When Saturday Night Live last month aired a sketch on the delicate dance between French and English in Quebec, its satirical depiction of the language reality in la belle province was roundly denounced in the francophone media as an attempt to squeeze cheap laughs out of old clichés.
What seemed to bother people most was not that one character in the sketch – the host of a fictitious Montreal morning show – described the city as “the best part of Canada and the worst part of France.” It was the idea that language in Quebec could be treated as a laughing matter.
The name of the fictitious Montreal morning show of the SNL sketch – Bonjour Hi! – struck a particular nerve. The expression had long been a greeting used by salesclerks in downtown Montreal shops until it ignited a political controversy in 2019. The National Assembly unanimously adopted a motion calling for the use of the word “bonjour” alone in Quebec shops.
The incident demonstrated the degree to which any act or expression, no matter how innocent, can generate serious blowback if it is perceived as a slight toward francophones or the French language. What is known as “the French fact” is to be respected. Or else.
Liberal MP Emmanuella Lambropoulos learned this the hard way last week after expressing skepticism toward the widely held impression that French is in decline in Quebec during a virtual hearing of the House of Commons Standing Committee on Official Languages.
“I have to see proof in order to believe it,” Ms. Lambropoulos told Official Languages Commissioner Raymond Théberge before asking him: “What exactly do you think contributes to this decline of French in Quebec?”
The 30-year-old MP, who represents a largely anglophone and allophone riding in northwest Montreal, fatefully made a gesture resembling air quotes when she used the word “decline.”
A 2019 report released by the Office québécois de la langue française indeed found that the proportion of Montreal merchants who greeted customers exclusively in French had declined to 74.6 per cent in 2018 from 84.2 per cent in 2010.
Meanwhile, a Journal de Montréal reporter who last week visited 30 downtown Montreal stores was greeted exclusively in English at 16 of them. At six stores, she was unable to receive service in French even after asking for it.
Facing an onslaught of criticism on social media, Ms. Lambropoulos apologized on Twitter for her “insensitive” questioning. But that was not enough to prevent a firestorm in Question Period. The Bloc Québécois naturally led the charge.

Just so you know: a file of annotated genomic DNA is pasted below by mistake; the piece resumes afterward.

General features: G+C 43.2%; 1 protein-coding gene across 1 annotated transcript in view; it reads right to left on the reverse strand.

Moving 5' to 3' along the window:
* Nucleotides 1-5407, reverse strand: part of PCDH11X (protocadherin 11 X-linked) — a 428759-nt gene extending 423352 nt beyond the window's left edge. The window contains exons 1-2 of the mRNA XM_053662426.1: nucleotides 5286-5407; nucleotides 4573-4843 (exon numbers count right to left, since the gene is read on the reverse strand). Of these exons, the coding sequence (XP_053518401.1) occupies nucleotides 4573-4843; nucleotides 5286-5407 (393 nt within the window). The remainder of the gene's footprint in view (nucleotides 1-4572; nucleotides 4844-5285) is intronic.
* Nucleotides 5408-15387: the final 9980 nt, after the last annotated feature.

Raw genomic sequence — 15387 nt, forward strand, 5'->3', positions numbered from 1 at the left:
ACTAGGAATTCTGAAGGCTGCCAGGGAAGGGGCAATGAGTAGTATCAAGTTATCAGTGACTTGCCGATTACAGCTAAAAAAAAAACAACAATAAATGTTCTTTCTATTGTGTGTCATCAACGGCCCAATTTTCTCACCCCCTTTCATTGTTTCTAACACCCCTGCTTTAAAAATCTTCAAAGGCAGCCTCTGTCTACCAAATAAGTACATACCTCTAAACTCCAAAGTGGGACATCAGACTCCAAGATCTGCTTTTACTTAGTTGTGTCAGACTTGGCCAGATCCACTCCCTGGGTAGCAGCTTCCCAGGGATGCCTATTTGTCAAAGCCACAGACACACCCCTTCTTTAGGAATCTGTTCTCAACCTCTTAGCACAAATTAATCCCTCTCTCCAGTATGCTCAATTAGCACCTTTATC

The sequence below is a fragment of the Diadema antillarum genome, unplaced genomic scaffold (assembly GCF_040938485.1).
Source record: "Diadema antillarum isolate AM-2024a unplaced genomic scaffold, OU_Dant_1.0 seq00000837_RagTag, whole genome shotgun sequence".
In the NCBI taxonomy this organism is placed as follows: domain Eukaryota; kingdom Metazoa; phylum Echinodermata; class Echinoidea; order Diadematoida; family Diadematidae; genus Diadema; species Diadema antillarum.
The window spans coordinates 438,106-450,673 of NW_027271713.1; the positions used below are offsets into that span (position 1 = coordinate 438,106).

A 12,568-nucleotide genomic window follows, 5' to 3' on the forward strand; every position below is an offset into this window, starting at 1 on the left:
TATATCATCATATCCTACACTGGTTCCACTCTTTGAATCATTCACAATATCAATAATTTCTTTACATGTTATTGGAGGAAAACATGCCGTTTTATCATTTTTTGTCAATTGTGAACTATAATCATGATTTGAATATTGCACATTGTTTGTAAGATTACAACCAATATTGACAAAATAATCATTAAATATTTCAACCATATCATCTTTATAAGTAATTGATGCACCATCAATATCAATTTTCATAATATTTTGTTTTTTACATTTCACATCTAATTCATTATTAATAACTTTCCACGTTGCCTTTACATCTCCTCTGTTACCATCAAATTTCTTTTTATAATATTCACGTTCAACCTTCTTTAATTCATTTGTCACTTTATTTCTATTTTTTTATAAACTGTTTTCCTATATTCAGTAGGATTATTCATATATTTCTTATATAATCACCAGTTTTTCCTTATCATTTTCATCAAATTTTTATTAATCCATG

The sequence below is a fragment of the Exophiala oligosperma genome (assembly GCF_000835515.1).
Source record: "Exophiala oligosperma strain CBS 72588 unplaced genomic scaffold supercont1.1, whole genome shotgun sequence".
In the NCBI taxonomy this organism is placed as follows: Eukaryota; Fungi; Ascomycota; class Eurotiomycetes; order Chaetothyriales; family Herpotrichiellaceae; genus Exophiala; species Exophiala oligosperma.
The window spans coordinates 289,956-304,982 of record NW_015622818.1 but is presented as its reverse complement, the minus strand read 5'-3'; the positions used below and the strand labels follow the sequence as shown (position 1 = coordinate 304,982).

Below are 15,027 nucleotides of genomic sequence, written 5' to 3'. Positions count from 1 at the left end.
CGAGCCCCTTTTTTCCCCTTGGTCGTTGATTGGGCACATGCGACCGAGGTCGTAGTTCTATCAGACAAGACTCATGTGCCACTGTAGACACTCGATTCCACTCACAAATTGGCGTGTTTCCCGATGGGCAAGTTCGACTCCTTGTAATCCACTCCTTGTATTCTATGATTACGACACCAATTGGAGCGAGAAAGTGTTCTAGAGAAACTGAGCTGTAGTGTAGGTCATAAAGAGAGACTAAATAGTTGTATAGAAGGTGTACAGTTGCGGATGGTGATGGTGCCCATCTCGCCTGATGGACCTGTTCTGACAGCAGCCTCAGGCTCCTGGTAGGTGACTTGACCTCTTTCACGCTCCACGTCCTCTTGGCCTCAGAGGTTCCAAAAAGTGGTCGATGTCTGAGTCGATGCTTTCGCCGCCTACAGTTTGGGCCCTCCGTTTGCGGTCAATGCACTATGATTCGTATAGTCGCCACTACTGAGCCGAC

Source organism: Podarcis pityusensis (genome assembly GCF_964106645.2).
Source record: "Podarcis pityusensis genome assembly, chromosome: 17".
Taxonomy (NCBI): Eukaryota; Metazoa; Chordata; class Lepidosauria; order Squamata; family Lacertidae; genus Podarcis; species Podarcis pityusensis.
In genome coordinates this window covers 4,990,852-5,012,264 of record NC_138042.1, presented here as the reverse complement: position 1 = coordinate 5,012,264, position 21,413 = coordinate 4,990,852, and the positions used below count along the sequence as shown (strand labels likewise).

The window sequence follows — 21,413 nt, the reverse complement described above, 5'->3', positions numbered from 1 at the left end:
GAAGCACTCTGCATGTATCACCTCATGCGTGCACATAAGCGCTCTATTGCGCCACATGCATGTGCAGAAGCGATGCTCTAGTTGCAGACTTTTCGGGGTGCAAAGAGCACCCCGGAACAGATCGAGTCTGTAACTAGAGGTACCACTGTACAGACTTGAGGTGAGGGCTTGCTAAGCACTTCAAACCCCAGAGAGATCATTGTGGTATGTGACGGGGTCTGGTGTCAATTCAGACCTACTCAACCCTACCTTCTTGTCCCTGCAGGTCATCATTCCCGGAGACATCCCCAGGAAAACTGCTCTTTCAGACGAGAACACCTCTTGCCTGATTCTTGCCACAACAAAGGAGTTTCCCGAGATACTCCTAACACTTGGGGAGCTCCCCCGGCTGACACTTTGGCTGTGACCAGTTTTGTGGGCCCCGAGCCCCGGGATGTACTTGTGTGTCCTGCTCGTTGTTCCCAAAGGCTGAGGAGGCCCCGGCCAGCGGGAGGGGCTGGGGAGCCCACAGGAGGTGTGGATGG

“The member for Saint-Laurent said out loud what Liberals think,” Bloc MP Mario Beaulieu quipped. “What’s more, she said it in English, which tells you how much importance she accords French.”
Conservative Leader Erin O’Toole weighed in, in French, on Twitter: “The next time Justin Trudeau claims to defend the French language, remember the questions he asks his Quebec MPs to pose at the official languages committee.”
If this sounds to you like a tempest in a teapot, you must not live in Quebec.
Ms. Lambropoulos’s outburst had Liberals doing damage control all week. Her comments appeared to validate long-running criticisms that Liberals engage in double-talk on the language file. That MPs such as Ms. Lambropoulos are dispatched to champion the minority-language rights of the province’s anglophones, who vote for the party in Communist-bloc-like proportions, while cabinet ministers utter platitudes about the importance of protecting French.
The Liberal Party has a history of this, after all. Pierre Trudeau was a fierce opponent of Bill 101, the 1977 provincial law that made French the sole official language of Quebec and required the children of immigrants to attend French-language public schools. Mr. Trudeau’s government funded successful legal challenges of the law by Quebec anglophones that many francophones commentators continue to claim gutted some of its most critical provisions.
The current Trudeau government has been under pressure to extend Bill 101′s provisions guaranteeing francophones the right to work in their mother tongue to federally regulated companies, such as airlines and telecommunications providers. It has refused to so, but has recently softened its opposition in the face of relentless criticism in the province.
L’affaire Lambropoulous may end up forcing Mr. Trudeau’s hand. Seeking to defuse tensions over the incident, he even went so far as to praise Bill 101, an almost heretical gesture in the eyes of disciples of his father’s unbending political philosophy. “We recognize that, for Canada to be bilingual, Quebec must be first and foremost francophone. And that is why we support Bill 101 and what it does for Quebec,” Mr. Trudeau said in the House.
Ms. Lambropoulos, who has offered to resign from her seat on the official languages committee, may just have done the French cause in Quebec a huge favour.
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